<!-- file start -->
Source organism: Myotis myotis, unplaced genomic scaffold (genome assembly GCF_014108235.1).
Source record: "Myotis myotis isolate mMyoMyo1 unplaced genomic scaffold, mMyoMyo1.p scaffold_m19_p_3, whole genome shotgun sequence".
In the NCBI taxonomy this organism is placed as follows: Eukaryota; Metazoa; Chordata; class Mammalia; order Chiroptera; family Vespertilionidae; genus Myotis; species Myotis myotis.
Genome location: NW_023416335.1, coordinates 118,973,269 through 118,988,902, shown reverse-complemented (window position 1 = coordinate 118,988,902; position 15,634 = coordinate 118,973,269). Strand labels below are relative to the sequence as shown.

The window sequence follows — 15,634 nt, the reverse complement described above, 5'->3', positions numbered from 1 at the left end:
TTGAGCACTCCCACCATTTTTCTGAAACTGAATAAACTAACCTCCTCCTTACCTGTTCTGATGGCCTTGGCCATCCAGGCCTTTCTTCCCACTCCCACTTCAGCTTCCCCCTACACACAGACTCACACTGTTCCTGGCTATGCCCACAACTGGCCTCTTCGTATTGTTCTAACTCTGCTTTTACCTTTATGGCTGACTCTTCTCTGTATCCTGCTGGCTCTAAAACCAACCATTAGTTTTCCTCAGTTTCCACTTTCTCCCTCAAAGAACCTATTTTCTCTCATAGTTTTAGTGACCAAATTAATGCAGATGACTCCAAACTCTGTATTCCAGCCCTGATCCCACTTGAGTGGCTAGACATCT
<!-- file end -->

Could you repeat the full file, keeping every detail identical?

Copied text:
Source organism: Myotis myotis, unplaced genomic scaffold (genome assembly GCF_014108235.1).
Source record: "Myotis myotis isolate mMyoMyo1 unplaced genomic scaffold, mMyoMyo1.p scaffold_m19_p_3, whole genome shotgun sequence".
In the NCBI taxonomy this organism is placed as follows: Eukaryota; Metazoa; Chordata; class Mammalia; order Chiroptera; family Vespertilionidae; genus Myotis; species Myotis myotis.
Genome location: NW_023416335.1, coordinates 118,973,269 through 118,988,902, shown reverse-complemented (window position 1 = coordinate 118,988,902; position 15,634 = coordinate 118,973,269). Strand labels below are relative to the sequence as shown.

The window sequence follows — 15,634 nt, the reverse complement described above, 5'->3', positions numbered from 1 at the left end:
TTGAGCACTCCCACCATTTTTCTGAAACTGAATAAACTAACCTCCTCCTTACCTGTTCTGATGGCCTTGGCCATCCAGGCCTTTCTTCCCACTCCCACTTCAGCTTCCCCCTACACACAGACTCACACTGTTCCTGGCTATGCCCACAACTGGCCTCTTCGTATTGTTCTAACTCTGCTTTTACCTTTATGGCTGACTCTTCTCTGTATCCTGCTGGCTCTAAAACCAACCATTAGTTTTCCTCAGTTTCCACTTTCTCCCTCAAAGAACCTATTTTCTCTCATAGTTTTAGTGACCAAATTAATGCAGATGACTCCAAACTCTGTATTCCAGCCCTGATCCCACTTGAGTGGCTAGACATCT